Ergonomics of Drumming


Last week I read an interesting article posted over on’s blog. MD’s Educational Team weighed in on the Ergonomics of Drumming. Each member broke down their own preferences and why they chose them. This is a subject that I have often wondered about as my setup is a bit unorthodox. All of my drums and cymbals are set low and flat and I don’t even use a rack tom or ride cymbals.

I’ve had some serious back problems over the years resulting in four back surgeries so ergonomics are a subject that I take seriously. For me personally having my drums setup low and close together promotes less bending and simplified arm motions. I have a drum-line background so stick height is also an important part of my style. My signature Rich Sticks promote healthy hands. Some may say it is economy of movement that results in Ergonomics.

My base kit is a Ludwig Breakbeats that features a rototom and tambourine mounted in place of rack toms. My single crash and china cymbal sit just beyond that. The snare drum sits at belt height. My floor tom is lined up parallel and stands as close as I can get it without touching my leg. This enables me to play the kit without having to bend or reach. The only drawbacks are when I’m moving around the kit at a fast pace and accidentally hit more than one surface at a time. As I use ddrum triggers on all of my drums the sensitivity settings can be a curse at times.


Here are some suggestions from the MD Educational Team:

My suggestion is to first get your instrument set up in such a way that you feel it as an extension of your limbs. It is important to get the drums set up so that you can reach any single instrument without having the need to overstretch. – Florian Alexandru-Zorn

My recommendation is to start with the drums and cymbals placed so you don’t have to do any unnecessary reaching, be it upward or outward. A good idea is to base your setup on a four-piece kit, even if you play larger sets. You should be able to comfortably strip your kit down and develop it from there. – Jeremy Hummel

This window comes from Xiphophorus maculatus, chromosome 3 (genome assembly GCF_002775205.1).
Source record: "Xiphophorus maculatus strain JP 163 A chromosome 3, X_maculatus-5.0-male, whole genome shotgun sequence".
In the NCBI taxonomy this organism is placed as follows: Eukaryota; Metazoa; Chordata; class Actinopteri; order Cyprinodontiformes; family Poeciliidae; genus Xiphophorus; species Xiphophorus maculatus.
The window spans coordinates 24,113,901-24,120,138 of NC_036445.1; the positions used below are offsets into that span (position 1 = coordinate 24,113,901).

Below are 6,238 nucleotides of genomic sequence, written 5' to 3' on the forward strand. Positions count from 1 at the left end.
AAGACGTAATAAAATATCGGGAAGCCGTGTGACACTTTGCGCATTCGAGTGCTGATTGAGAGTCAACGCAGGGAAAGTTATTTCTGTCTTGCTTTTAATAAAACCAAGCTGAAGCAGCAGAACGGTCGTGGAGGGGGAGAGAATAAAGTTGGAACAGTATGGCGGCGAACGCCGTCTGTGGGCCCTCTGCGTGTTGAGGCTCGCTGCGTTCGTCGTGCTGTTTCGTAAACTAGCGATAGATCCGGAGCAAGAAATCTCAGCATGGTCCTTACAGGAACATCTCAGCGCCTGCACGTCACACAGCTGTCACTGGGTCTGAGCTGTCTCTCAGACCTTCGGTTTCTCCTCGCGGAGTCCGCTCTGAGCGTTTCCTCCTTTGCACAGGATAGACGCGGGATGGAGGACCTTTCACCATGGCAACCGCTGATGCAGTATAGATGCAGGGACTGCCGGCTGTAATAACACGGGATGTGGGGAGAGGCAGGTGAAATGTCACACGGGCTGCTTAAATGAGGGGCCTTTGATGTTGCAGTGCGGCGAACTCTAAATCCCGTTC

The goal is always clear: to achieve a place of comfort and balance from which we can go in any direction without feeling impeded in any way. The more aware we are of our mechanics, the easier it should be to figure out how high or low we should sit, as well as the the heights, distances and angles of the elements of our beloved instrument. – Marko Djordevic

I tell all my beginner students at their first lesson the most important part of the drumset is the throne. If it’s not set to a comfortable height and position, playing the drums effectively will be much more challenging and uncomfortable. – Jeff Salem

I think it’s very important for a player to experiment often with his/her setup to find what works best. What a player likes often changes and evolves over time. – David Stanoch

Ask a hundred drummers how to set up a drumkit, and you’ll get a hundred different answers. We are human beings, and as such, are in a constant state of flux. What works today on this gig may not work tomorrow on another. But that’s part of the journey of playing the drums. – Mike Sorrentino

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